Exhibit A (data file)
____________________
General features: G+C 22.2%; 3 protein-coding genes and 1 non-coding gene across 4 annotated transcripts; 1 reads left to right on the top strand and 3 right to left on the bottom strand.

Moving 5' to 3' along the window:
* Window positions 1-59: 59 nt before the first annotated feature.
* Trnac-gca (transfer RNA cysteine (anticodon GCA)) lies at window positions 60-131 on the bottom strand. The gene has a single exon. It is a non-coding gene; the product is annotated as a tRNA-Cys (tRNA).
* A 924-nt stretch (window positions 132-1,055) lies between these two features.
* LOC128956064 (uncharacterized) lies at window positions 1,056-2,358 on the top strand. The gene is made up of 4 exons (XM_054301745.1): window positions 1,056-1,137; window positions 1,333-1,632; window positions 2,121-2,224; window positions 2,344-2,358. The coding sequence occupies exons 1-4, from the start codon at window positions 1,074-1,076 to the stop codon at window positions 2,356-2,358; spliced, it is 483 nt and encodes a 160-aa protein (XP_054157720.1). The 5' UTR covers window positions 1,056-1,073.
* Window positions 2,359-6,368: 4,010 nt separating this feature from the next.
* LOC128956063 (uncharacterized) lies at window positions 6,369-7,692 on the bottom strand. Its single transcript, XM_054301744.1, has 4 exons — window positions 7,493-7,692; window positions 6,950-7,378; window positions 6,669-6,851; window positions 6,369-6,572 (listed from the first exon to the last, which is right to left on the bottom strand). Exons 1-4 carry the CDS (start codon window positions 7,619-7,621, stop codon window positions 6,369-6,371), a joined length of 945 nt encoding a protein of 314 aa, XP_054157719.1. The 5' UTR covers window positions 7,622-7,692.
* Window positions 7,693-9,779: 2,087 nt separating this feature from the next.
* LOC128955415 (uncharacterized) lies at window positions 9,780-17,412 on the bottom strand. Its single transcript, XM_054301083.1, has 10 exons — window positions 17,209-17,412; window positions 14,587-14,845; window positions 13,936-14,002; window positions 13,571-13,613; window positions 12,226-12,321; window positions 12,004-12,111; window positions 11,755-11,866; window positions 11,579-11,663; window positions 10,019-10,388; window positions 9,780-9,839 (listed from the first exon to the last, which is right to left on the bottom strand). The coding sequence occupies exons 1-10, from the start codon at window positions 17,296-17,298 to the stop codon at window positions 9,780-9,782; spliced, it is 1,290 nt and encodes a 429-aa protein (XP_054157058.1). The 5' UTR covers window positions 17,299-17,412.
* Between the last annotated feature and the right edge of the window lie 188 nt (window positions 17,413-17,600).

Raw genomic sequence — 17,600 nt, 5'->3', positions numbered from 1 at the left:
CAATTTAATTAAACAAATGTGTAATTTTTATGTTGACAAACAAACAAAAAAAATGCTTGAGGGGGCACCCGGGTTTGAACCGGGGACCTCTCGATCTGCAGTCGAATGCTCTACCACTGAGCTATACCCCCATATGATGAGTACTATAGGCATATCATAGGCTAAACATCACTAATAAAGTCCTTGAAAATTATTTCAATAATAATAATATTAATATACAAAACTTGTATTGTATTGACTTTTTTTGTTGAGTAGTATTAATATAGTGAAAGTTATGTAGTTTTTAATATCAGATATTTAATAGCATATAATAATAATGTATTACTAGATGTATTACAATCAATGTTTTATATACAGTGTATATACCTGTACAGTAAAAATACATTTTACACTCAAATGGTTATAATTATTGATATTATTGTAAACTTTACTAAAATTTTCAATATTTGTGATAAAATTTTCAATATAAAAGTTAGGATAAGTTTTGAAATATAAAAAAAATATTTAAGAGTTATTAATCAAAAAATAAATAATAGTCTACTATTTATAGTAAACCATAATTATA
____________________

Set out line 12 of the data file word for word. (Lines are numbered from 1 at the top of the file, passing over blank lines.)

Raw genomic sequence — 17,600 nt, 5'->3', positions numbered from 1 at the left: